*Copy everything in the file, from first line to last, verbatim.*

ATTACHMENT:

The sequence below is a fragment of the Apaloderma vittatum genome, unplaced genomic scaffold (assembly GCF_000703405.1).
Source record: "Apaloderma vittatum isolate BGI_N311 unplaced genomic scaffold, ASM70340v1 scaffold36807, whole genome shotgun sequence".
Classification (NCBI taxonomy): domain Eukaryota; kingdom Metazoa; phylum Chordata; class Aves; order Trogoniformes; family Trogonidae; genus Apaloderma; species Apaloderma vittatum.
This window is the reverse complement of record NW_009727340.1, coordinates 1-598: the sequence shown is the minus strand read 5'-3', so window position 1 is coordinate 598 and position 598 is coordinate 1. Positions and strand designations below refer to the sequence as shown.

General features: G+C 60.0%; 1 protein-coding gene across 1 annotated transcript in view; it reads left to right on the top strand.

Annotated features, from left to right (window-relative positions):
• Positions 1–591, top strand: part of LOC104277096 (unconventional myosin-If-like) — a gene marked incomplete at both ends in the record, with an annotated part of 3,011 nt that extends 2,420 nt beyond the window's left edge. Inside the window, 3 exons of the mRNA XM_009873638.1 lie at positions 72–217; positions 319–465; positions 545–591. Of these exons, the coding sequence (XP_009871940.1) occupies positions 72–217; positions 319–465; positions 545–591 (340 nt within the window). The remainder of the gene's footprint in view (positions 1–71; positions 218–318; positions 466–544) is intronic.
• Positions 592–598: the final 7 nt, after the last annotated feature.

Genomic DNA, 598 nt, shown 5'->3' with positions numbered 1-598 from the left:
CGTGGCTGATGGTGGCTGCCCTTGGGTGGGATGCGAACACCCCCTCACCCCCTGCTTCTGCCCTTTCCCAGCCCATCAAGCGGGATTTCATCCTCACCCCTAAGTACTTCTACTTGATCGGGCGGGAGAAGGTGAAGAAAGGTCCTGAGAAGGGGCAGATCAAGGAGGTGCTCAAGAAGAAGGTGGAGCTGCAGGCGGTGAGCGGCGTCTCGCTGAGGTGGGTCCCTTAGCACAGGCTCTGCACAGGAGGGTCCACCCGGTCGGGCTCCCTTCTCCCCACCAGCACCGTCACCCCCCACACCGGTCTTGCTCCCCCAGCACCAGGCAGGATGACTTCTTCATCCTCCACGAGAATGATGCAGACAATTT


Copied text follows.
The sequence below is a fragment of the Apaloderma vittatum genome, unplaced genomic scaffold (assembly GCF_000703405.1).
Source record: "Apaloderma vittatum isolate BGI_N311 unplaced genomic scaffold, ASM70340v1 scaffold36807, whole genome shotgun sequence".
Classification (NCBI taxonomy): domain Eukaryota; kingdom Metazoa; phylum Chordata; class Aves; order Trogoniformes; family Trogonidae; genus Apaloderma; species Apaloderma vittatum.
This window is the reverse complement of record NW_009727340.1, coordinates 1-598: the sequence shown is the minus strand read 5'-3', so window position 1 is coordinate 598 and position 598 is coordinate 1. Positions and strand designations below refer to the sequence as shown.

General features: G+C 60.0%; 1 protein-coding gene across 1 annotated transcript in view; it reads left to right on the top strand.

Annotated features, from left to right (window-relative positions):
• Positions 1–591, top strand: part of LOC104277096 (unconventional myosin-If-like) — a gene marked incomplete at both ends in the record, with an annotated part of 3,011 nt that extends 2,420 nt beyond the window's left edge. Inside the window, 3 exons of the mRNA XM_009873638.1 lie at positions 72–217; positions 319–465; positions 545–591. Of these exons, the coding sequence (XP_009871940.1) occupies positions 72–217; positions 319–465; positions 545–591 (340 nt within the window). The remainder of the gene's footprint in view (positions 1–71; positions 218–318; positions 466–544) is intronic.
• Positions 592–598: the final 7 nt, after the last annotated feature.

Genomic DNA, 598 nt, shown 5'->3' with positions numbered 1-598 from the left:
CGTGGCTGATGGTGGCTGCCCTTGGGTGGGATGCGAACACCCCCTCACCCCCTGCTTCTGCCCTTTCCCAGCCCATCAAGCGGGATTTCATCCTCACCCCTAAGTACTTCTACTTGATCGGGCGGGAGAAGGTGAAGAAAGGTCCTGAGAAGGGGCAGATCAAGGAGGTGCTCAAGAAGAAGGTGGAGCTGCAGGCGGTGAGCGGCGTCTCGCTGAGGTGGGTCCCTTAGCACAGGCTCTGCACAGGAGGGTCCACCCGGTCGGGCTCCCTTCTCCCCACCAGCACCGTCACCCCCCACACCGGTCTTGCTCCCCCAGCACCAGGCAGGATGACTTCTTCATCCTCCACGAGAATGATGCAGACAATTT